ACSI: In ominous sign, customer satisfaction plummets for 4th straight quarter
Overall U.S. customer satisfaction is on the decline — and that does not bode well for the economy.
That’s according to the American Customer Satisfaction Index (ACSI), which found that customer satisfaction in the third quarter dropped — for the fourth consecutive quarter — 0.9% to a score of 75.7 (on a scale of 0 to 100). While the previous drops were modest, that is no longer the case. The third-quarter decline, which was across every sector tracked by the ACSI, is equivalent to an annualized decrease of 3.6%.
“This is the largest ACSI decline in five years,” said Claes Fornell, founder and chairman, ACSI. “Not since the first quarter of 2014 has there been an overall annualized drop greater than 3%. Back then, GDP also shrunk by more than 1%.”
Current GDP growth is positive, but weak at 1.9%. Many analysts point to what they consider strong consumer spending growth of 2.9% as saving the economy in third quarter, but it’s difficult to find much evidence for suggesting that “the U.S. economy is in a good place,” Federal Reserve vice chairman Richard Clarida proclaimed as the Fed cut its benchmark interest rate, the ACSI report pointed out.
For the economy to grow at a healthy clip – say about 3% – consumer spending growth needs to be about 4% on average. There’s no evidence that such spending is imminent, according to ACSI. On the contrary, declining customer satisfaction tends to push demand curves downward and put pressure on price in order to even sustain the current level of demand.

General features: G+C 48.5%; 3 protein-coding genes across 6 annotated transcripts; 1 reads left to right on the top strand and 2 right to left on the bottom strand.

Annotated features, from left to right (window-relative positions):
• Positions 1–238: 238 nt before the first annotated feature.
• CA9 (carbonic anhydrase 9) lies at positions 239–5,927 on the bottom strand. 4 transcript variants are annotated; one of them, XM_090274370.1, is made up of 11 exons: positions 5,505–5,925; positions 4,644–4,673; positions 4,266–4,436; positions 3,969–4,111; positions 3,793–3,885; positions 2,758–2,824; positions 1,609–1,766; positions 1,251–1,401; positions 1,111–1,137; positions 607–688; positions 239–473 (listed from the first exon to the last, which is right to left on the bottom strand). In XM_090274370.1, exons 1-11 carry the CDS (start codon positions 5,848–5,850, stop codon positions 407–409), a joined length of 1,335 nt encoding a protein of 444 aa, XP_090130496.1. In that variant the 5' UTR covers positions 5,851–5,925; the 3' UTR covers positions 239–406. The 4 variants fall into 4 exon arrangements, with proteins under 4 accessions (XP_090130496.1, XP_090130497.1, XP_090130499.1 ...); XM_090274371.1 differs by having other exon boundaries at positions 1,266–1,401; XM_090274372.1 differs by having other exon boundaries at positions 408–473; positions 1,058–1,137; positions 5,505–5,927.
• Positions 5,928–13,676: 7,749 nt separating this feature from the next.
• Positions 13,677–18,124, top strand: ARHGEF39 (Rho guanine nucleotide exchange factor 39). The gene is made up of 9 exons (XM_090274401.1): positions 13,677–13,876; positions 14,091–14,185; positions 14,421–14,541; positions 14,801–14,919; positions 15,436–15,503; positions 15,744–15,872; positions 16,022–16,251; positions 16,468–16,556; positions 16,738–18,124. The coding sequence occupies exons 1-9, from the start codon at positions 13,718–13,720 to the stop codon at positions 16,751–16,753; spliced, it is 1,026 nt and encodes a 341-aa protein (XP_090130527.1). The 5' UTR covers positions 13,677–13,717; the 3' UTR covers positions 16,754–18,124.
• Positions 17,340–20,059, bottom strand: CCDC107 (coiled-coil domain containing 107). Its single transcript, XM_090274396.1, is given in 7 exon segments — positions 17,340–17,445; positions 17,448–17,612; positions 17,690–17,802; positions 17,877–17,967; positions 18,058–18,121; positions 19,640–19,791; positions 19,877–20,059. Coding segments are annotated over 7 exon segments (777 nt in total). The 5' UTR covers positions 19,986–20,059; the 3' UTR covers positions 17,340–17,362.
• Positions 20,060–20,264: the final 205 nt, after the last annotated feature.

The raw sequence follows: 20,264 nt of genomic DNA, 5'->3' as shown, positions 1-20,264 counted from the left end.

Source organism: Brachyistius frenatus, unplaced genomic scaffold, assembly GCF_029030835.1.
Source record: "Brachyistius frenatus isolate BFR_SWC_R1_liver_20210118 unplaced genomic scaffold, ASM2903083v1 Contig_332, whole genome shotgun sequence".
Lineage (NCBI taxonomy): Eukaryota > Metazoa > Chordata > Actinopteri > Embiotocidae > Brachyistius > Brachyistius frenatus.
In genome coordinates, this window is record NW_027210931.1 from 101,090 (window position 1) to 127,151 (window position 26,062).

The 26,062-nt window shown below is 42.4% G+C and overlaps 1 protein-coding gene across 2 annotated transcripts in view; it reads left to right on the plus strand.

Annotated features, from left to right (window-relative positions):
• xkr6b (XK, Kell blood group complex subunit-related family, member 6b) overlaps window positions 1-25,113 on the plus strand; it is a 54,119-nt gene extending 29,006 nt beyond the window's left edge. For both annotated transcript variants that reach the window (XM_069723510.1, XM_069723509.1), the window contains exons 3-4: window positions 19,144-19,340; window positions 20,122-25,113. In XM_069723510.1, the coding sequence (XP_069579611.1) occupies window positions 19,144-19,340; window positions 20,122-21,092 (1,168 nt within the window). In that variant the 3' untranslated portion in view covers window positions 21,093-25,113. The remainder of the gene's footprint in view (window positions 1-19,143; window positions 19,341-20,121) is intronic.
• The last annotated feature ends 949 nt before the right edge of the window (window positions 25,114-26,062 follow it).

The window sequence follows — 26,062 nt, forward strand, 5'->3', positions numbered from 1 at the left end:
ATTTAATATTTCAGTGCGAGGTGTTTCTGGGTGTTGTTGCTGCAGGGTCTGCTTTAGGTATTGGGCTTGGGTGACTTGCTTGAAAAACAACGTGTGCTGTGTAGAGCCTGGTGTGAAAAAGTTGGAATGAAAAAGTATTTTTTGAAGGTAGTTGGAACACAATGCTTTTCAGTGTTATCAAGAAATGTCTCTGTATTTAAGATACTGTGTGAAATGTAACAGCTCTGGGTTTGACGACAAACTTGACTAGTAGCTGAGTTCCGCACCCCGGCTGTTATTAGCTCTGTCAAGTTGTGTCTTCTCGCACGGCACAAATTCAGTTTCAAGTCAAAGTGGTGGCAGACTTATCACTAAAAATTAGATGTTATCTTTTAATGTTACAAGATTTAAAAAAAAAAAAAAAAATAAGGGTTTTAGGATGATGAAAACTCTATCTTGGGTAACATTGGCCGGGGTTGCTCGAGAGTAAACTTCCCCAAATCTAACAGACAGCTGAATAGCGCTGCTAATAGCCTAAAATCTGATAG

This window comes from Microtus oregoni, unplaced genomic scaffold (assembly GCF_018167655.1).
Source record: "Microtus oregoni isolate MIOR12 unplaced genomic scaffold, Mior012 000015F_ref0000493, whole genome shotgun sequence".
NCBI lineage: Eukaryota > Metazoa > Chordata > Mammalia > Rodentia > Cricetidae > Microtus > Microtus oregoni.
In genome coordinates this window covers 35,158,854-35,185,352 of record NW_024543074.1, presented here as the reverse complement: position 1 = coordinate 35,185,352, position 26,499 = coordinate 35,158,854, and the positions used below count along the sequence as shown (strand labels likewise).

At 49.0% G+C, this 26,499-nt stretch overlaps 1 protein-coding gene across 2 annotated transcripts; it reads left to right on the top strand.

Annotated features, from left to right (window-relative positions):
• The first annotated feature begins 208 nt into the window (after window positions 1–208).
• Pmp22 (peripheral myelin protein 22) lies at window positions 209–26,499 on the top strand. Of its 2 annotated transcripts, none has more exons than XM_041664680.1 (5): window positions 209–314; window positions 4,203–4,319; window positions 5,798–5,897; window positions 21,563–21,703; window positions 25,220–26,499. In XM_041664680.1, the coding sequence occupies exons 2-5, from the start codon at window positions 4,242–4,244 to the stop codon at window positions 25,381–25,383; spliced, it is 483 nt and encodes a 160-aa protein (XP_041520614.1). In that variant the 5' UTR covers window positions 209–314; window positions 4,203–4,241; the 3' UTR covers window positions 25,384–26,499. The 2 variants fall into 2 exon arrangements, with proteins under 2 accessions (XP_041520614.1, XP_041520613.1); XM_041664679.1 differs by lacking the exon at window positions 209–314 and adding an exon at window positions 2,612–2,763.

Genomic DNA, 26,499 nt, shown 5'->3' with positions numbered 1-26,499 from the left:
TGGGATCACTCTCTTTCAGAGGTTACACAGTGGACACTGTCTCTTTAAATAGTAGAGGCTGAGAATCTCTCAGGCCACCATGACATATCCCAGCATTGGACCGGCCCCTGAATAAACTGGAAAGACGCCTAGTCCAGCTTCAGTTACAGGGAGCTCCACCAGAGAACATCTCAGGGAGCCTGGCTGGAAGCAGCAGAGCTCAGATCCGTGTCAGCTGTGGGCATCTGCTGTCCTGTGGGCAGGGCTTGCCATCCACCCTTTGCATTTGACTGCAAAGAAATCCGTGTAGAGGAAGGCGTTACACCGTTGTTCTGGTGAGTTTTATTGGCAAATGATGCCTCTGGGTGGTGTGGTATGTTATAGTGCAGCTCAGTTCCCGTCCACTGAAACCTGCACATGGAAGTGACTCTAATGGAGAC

In addition to the drag on economic growth from declining customer satisfaction and less-than-robust consumer spending, the economy also faces a lack of business confidence, as evidenced by a reduction in capital spending. It too contracted by 3% in the third quarter.
Here is more from the most recent ACSI report:
Weak customer satisfaction and a lack of business confidence about the near future do not suggest a strong economy. Instead, they suggest uncertainty about consumer spending.
The latter is affected by customer satisfaction expectations from consumption of goods and services, changes in household discretionary income, and in prices. Expectations are formed from previous shopping and consumption experience, which is a bit wanting.
While there isn’t much evidence of inflation, wage growth has plateaued, and customer satisfaction has plummeted. Somewhat paradoxically, perhaps, today’s near-full employment levels don’t help increase customer satisfaction. Instead, high levels of employment tend to increase employee turnover, especially in services industries, with negative effects on customer service and therefore on customer satisfaction.
There are several signs suggesting near-term economic distress. Falling customer satisfaction and weakening business confidence are major ones. Plateauing wage growth doesn’t help. In addition, U.S. productivity is on shaky ground. It’s much below its long-run average and actually fell in the third quarter.
Productivity is a counterpart to ACSI in some ways. Both are important for economic growth. Productivity is about doing more with less. But in a service economy it can be at odds with quality of service and customer satisfaction. As a result, it’s not unusual for ACSI to increase at the expense of productivity and vice versa. For both to deteriorate at the same time is worrisome and quite unusual.
The national ACSI score reflects customer satisfaction across sectors and industries over a rolling 12-month period. For more, follow the ACSI on LinkedIn and Twitter at @theACSI or visit theacsi.org.